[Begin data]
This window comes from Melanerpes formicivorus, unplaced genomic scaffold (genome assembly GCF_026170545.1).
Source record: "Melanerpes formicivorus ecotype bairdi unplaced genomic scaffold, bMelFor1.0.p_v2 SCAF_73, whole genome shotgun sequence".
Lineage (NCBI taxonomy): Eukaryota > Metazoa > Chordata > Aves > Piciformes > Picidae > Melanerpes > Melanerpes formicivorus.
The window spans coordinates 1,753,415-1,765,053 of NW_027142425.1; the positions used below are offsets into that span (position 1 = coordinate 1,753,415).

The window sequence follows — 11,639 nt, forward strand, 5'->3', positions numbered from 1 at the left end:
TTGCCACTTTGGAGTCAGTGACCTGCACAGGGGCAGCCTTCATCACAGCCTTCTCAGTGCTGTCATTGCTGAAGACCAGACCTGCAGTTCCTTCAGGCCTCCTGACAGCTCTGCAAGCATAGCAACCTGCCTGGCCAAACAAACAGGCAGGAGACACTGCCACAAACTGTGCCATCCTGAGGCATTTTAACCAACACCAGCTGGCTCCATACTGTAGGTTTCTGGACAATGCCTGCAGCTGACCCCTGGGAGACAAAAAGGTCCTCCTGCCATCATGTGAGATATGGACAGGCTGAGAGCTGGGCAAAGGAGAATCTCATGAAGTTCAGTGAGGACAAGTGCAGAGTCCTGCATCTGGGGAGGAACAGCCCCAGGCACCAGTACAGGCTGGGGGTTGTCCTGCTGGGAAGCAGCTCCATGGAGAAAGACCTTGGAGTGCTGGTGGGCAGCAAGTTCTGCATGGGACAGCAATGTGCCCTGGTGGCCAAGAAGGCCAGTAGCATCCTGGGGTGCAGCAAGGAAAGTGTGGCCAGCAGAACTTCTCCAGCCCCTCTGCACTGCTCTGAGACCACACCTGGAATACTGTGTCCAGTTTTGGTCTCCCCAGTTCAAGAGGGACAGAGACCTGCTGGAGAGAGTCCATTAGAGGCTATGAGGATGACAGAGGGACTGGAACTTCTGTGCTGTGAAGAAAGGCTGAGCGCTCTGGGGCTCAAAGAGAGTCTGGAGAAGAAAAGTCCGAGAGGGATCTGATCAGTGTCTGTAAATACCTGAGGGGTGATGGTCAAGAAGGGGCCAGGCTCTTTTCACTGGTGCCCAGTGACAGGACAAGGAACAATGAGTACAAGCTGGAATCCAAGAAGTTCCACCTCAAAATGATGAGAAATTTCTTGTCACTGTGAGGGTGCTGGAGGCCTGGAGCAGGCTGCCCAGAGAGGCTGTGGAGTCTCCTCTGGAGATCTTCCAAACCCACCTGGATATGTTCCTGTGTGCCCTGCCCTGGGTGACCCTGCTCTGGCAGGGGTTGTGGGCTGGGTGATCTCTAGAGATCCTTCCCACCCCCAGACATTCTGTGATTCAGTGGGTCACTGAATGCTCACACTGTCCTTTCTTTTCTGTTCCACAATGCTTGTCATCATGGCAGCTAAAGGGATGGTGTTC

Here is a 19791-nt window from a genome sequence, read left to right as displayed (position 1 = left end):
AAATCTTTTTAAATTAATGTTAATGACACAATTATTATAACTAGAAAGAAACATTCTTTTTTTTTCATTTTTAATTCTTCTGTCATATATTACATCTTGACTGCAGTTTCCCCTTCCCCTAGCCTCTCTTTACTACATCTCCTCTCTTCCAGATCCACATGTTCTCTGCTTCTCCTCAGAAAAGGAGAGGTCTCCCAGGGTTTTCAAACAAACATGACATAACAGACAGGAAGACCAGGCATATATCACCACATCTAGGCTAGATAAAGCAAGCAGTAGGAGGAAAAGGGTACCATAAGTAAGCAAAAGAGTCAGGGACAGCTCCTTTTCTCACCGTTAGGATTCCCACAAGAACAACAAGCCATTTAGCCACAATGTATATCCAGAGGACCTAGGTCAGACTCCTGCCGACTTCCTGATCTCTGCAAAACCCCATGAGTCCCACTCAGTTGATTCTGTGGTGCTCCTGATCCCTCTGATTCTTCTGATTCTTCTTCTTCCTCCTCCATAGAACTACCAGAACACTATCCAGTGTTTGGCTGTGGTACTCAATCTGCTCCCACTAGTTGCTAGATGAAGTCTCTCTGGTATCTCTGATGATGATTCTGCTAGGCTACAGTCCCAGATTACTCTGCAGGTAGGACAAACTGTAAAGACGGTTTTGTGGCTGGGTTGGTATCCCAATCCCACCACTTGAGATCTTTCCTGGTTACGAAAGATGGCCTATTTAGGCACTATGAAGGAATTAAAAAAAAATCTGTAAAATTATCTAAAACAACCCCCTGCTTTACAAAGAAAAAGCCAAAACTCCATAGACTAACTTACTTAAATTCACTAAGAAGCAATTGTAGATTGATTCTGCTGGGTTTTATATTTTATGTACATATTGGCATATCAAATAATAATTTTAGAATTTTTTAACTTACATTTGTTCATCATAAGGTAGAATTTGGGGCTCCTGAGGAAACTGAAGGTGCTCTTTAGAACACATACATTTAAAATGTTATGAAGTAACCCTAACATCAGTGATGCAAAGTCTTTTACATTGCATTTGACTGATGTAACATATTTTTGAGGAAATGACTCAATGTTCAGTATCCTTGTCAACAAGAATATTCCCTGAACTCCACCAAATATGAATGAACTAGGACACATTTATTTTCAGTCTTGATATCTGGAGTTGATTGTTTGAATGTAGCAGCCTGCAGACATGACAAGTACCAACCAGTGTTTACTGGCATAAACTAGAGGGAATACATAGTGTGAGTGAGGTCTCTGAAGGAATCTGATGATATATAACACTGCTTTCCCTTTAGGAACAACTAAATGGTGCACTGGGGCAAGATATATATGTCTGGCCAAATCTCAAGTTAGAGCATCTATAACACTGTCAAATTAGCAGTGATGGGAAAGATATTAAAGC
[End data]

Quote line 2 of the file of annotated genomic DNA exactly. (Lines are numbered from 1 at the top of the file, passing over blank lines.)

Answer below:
Source record: "Melanerpes formicivorus ecotype bairdi unplaced genomic scaffold, bMelFor1.0.p_v2 SCAF_73, whole genome shotgun sequence".